Concert Review: Australian Haydn Ensemble/Mozart Viennese Star

Mozart: Viennese Star/ Australian Haydn Ensemble

Australian Digital Concert Hall 

14 March 2022

The four musicians of the Australian Haydn Ensemble String Quartet gathered for a COVID delayed performance of Mozart: Viennese Star. Fresh from a very well-received day-long programme Solar Poetics at the Adelaide Festival, Mozart: Viennese Star focussed on the narrow time span between 1780 and 1785, during which a trio of pieces composed by Haydn, Boccherini and Mozart illustrate the genius of these three great masters and the close connections amongst them.

Reviewed on Australian Digital Concert Hall, the experience is a gift for those unable to attend or listen and watch in vivo and offers elements like intimate and interesting camera angles not available to the live audience. As a reviewer, the temptation to rewind and listen is temping but resisted, listening as though it were a live performance. The ensemble, comprised Skye McIntosh playing a 1770 violin by Tomaso Eberle from Naples, Matthew Greco, playing a 1760 violin by David Christian Hopf from Quittenbach, Karina Schmitz playing the only replica instrument, a 2011 viola by Francis Beaulieu from Montreal, after Pietro Giovanni Mantegazza, 1793 from Milan and Daniel Yeadon playing a 1781 cello by William Forster II of London.

Haydn’s good humour and unfailing optimism shine through in his String Quartet Op. 33 No. 5 in G major, nicknamed How do you do? which begins with four notes mimicking the spoken phrase. The phrase immediately rises to a perfect cadence as if the players have forgotten to play the opening stanza. It’s an important curtain-raiser to the programme, representing Haydn’s return to writing string quartets after a decade-long lapse and creating a new, light-hearted mood for the form by replacing the traditional “Minuet” with a “Scherzo” giving the Opus 33 collection, known as the “Russian” quartets, their alternative and jovial moniker Gli Scherzi (The Jokes). The ensemble gave voice to Haydn’s sense of mischief with its iterations of the opening notes, never knowing if we are beginning or ending.

Skye McIntosh took the second movement in soloistic fashion as the three other instruments anchored the plaintive G minor aria of the first violin, with a steady accompaniment, giving her free voice. The third and fourth movements were a refreshing pair – a sunny Scherzo followed by a gently rocking Allegretto in Theme and Variations form.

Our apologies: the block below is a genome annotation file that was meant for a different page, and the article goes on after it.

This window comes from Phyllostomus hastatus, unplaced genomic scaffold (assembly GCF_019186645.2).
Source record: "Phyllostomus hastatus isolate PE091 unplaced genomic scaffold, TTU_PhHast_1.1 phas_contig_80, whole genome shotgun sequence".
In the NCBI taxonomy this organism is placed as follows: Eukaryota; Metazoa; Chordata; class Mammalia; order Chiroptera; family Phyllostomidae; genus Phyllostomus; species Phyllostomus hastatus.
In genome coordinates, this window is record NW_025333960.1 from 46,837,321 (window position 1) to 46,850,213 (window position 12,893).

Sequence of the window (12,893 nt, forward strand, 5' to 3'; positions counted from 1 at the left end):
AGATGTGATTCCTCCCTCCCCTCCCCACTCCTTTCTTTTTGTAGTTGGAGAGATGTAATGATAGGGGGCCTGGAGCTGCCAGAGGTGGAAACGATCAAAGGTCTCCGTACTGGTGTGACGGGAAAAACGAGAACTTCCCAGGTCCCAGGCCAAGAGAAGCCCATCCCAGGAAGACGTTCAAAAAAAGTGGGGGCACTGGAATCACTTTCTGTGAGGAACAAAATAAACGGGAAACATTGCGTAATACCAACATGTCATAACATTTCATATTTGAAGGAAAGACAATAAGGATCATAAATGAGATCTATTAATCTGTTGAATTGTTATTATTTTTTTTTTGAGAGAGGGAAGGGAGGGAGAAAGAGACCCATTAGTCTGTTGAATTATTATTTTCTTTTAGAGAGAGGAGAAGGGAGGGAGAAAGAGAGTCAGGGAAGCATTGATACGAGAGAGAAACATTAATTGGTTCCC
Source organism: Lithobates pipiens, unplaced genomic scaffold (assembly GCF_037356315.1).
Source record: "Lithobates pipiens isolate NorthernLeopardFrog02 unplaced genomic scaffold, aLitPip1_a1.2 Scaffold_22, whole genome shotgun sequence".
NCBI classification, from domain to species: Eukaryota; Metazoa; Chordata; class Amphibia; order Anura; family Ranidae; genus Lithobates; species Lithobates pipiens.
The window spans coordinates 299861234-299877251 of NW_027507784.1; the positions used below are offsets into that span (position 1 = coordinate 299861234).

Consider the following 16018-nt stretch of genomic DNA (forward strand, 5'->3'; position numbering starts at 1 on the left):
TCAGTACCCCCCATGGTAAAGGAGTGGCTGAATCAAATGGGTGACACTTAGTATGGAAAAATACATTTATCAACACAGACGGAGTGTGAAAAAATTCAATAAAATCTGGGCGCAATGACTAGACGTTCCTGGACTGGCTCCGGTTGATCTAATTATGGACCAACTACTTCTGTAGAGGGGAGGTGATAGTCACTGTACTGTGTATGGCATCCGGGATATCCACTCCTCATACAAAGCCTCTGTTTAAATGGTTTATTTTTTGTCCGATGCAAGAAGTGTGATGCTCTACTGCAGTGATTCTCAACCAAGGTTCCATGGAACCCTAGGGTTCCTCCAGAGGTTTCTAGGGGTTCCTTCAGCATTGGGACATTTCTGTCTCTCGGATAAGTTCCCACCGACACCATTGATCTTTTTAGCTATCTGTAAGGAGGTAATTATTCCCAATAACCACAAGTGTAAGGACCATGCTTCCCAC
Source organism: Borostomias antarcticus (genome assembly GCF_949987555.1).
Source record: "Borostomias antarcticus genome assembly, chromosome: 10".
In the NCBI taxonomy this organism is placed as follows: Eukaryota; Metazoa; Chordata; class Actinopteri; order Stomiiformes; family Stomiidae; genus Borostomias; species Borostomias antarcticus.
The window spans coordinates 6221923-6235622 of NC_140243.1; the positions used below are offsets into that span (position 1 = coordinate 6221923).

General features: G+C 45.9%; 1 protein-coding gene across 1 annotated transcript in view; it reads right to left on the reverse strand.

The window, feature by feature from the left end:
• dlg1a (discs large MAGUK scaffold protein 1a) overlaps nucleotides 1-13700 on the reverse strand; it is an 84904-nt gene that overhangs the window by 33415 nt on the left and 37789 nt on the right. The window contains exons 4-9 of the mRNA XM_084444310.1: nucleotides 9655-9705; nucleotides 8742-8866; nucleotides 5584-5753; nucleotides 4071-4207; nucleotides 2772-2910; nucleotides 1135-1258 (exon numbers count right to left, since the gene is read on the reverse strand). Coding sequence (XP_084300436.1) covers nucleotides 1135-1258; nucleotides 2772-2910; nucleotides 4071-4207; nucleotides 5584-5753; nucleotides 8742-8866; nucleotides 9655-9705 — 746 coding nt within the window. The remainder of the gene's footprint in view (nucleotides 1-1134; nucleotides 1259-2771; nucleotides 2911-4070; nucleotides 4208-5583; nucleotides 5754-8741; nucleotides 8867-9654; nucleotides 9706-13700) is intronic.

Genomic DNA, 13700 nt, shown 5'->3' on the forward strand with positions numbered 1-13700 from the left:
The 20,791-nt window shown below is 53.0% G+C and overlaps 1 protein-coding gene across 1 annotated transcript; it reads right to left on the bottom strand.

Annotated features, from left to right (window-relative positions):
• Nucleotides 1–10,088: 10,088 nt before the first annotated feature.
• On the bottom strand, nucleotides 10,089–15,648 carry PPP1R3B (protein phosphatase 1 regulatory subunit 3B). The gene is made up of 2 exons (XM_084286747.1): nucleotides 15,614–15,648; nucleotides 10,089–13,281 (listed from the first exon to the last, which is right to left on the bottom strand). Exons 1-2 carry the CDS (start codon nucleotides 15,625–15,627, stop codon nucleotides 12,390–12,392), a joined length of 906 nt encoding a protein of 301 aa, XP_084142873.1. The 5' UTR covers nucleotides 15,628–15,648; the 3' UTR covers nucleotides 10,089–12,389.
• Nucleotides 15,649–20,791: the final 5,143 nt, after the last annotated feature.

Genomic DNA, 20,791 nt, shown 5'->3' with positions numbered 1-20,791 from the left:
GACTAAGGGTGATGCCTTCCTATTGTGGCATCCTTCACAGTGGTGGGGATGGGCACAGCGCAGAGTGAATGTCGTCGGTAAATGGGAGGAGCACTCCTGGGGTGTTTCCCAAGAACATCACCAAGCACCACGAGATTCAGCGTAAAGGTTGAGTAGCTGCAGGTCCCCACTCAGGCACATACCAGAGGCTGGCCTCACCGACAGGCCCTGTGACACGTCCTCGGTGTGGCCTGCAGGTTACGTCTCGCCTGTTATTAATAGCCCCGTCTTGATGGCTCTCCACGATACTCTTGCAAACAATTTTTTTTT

Just as a bridge passage links the two themes of a sonata, Boccherini’s String Quartet Op. 32 No. 5 in G Minor was an apt choice to follow Haydn’s piece and presage Mozart’s gem that followed. It is said that Boccherini’s music was forgotten because despite his melodic gifts, his ability to develop his themes fell short of his contemporaries like Haydn and Mozart. This pivot point in the programme is an opportunity to revisit Boccherini’s music. Boccherini’s writing was influenced by his love of the Iberian Peninsula. The ensemble was expressive in the melancholy and stylistic flourishes of the first movement, contrasted with the imitative lines of the second. The third and fourth movements were charmingly played with added points of interest like playing on the bridge and sotto voce sempre (“always whispered”), leading to dramatic first violin cadenza at the conclusion of the piece.

Mozart’s String Quartet No. 19 in C Major K. 465 ‘Dissonance’ dedicated to Haydn, was indeed a riot of clashing tones as Mozart thumbed his nose at harmony. The ensemble crunched the intensely chromatic Adagio and built a relentless tension before bursting into the radiant Allegro. The second movement Andante cantabile was eloquent in its singing tone, the third movement Minuet and Trio with its nod to more chromatic colouring was expressively coloured by the minor key of the trio. The Allegro molto of the last movement was playful in its writing and delivery.

The four musicians of the Australian Haydn Ensemble String Quartet played cohesively. The sound was beautifully blended in the ensemble moments and carefully balanced in the solo passages. They are a cornerstone of keeping alive the incomparable music and the elements of the Classical era.

Shamistha de Soysa for SoundsLikeSydney©


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